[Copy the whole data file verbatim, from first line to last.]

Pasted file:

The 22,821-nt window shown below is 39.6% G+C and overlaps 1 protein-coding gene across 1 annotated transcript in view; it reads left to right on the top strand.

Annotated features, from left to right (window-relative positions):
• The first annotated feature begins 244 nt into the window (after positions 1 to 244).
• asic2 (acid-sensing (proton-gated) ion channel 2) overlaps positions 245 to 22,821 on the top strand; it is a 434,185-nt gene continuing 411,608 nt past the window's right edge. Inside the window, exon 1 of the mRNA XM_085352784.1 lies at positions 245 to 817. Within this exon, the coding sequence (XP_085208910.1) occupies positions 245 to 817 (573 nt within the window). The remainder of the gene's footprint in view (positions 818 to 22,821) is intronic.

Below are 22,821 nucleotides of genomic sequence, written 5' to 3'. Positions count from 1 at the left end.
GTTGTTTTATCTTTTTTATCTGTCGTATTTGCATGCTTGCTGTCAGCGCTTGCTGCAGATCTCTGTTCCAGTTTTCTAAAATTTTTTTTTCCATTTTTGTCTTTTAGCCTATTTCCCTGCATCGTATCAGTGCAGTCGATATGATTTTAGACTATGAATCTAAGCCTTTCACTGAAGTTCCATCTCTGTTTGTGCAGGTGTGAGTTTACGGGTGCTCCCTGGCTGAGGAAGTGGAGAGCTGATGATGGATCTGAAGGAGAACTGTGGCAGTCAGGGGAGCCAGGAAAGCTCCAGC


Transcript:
The 22,821-nt window shown below is 39.6% G+C and overlaps 1 protein-coding gene across 1 annotated transcript in view; it reads left to right on the top strand.

Annotated features, from left to right (window-relative positions):
• The first annotated feature begins 244 nt into the window (after positions 1 to 244).
• asic2 (acid-sensing (proton-gated) ion channel 2) overlaps positions 245 to 22,821 on the top strand; it is a 434,185-nt gene continuing 411,608 nt past the window's right edge. Inside the window, exon 1 of the mRNA XM_085352784.1 lies at positions 245 to 817. Within this exon, the coding sequence (XP_085208910.1) occupies positions 245 to 817 (573 nt within the window). The remainder of the gene's footprint in view (positions 818 to 22,821) is intronic.

Below are 22,821 nucleotides of genomic sequence, written 5' to 3'. Positions count from 1 at the left end.
GTTGTTTTATCTTTTTTATCTGTCGTATTTGCATGCTTGCTGTCAGCGCTTGCTGCAGATCTCTGTTCCAGTTTTCTAAAATTTTTTTTTCCATTTTTGTCTTTTAGCCTATTTCCCTGCATCGTATCAGTGCAGTCGATATGATTTTAGACTATGAATCTAAGCCTTTCACTGAAGTTCCATCTCTGTTTGTGCAGGTGTGAGTTTACGGGTGCTCCCTGGCTGAGGAAGTGGAGAGCTGATGATGGATCTGAAGGAGAACTGTGGCAGTCAGGGGAGCCAGGAAAGCTCCAGC